When a galaxy known as M82 had a near-miss with its neighbour, it set off an explosive burst of star formation that sent plumes of hot gas tens of thousands of light years into space. Now a team of UK and American astronomers has discovered that these gas clouds are like the jets from a high pressure shower head.
Credits: Mark Westmoquette (UCL), Jay Gallagher (University of Wisconsin-Madison), Linda Smith (UCL), WIYN/NSF, NASA/ESA
M82 – which astronomers call a “starburst galaxy” - is located at a distance of a bit more than 10 million light years from our own Milky Way. Dr. Linda Smith, from the Department of Physics and Astronomy, UCL, explains: "M82 shows intense star formation packed in dense star clusters. This powers plumes of hot gas that extend for tens of thousands of light years above and below the starry plane of the galaxy. This cosmic hurricane is traveling at more than a million miles an hour into intergalactic space.”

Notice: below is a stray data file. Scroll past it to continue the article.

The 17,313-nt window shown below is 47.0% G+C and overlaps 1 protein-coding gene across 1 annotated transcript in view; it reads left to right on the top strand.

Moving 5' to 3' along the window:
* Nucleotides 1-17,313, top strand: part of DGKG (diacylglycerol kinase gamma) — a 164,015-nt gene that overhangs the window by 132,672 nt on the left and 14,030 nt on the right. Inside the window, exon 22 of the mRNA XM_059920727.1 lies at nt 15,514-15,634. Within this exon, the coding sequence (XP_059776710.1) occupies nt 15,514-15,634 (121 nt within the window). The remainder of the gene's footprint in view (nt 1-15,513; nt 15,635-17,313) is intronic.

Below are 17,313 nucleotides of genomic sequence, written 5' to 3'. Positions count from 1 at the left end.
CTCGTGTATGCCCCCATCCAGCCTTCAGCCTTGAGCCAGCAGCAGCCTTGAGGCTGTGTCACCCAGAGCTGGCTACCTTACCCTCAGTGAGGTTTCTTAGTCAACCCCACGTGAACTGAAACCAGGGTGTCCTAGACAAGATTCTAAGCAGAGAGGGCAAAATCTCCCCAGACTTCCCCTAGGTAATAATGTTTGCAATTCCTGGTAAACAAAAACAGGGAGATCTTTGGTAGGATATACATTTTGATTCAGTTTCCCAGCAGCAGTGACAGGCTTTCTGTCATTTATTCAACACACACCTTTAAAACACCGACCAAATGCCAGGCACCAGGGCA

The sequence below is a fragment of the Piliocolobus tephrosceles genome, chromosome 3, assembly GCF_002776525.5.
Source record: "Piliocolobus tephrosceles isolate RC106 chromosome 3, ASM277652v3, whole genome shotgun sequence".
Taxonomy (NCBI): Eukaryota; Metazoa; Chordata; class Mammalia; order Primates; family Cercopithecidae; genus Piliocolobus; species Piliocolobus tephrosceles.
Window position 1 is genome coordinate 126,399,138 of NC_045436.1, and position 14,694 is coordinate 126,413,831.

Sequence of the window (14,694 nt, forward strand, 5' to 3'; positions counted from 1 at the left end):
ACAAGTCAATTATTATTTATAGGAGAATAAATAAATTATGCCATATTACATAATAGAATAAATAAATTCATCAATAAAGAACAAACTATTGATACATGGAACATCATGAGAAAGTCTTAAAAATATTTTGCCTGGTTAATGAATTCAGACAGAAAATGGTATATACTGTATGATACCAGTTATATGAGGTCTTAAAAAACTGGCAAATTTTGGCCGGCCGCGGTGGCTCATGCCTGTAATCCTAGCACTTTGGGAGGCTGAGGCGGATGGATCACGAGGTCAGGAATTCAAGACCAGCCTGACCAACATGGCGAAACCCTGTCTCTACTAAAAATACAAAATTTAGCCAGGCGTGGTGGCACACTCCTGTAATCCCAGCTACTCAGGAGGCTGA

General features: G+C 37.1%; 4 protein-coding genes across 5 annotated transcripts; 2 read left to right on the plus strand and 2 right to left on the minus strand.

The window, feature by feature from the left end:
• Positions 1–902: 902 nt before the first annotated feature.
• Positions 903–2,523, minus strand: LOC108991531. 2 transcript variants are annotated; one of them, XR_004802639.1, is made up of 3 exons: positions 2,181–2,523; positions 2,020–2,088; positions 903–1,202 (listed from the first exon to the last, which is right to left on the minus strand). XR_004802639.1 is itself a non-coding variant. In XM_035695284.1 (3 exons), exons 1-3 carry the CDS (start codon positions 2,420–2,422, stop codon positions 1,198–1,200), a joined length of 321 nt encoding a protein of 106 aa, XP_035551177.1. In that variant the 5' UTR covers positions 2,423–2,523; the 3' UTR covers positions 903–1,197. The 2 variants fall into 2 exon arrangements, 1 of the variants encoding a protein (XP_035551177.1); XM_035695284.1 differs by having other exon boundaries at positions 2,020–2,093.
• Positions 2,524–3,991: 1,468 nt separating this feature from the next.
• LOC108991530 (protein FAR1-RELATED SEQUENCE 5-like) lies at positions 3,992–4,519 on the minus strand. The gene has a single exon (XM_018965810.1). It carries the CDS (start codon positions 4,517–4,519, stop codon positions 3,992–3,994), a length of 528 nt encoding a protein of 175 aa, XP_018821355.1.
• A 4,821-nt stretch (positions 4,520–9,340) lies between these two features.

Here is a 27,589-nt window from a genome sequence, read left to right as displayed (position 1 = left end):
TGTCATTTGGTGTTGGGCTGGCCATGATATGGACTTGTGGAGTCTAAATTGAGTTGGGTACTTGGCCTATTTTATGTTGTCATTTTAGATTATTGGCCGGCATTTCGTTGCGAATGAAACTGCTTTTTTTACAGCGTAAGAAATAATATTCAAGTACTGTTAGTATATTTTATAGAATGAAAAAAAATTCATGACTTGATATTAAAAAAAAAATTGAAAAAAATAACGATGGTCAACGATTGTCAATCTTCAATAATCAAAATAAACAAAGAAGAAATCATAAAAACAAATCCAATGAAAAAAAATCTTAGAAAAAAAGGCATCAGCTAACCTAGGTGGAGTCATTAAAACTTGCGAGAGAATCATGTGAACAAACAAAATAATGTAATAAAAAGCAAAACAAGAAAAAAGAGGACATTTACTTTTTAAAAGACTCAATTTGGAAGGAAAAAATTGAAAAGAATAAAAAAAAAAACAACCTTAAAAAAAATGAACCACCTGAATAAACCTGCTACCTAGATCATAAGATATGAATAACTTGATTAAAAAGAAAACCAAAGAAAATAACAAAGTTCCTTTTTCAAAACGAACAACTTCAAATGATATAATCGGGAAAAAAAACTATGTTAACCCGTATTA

Dr. Smith and her postgraduate student Mark Westmoquette, together with Jay Gallagher from the University of Wisconsin-Madison, have combined images taken with the ground-based WIYN Telescope on Kitt Peak, Arizona, and pictures from the Hubble Space Telescope in near Earth orbit. This enabled them to produce a unique view of M82. "This approach allows us to combine the strength of WIYN to measure very faint diffuse emission with the superb sharpness of Hubble to obtain a full picture of the superwind emerging from M82," says Professor Gallagher.
Dr Linda J. Smith | alfa
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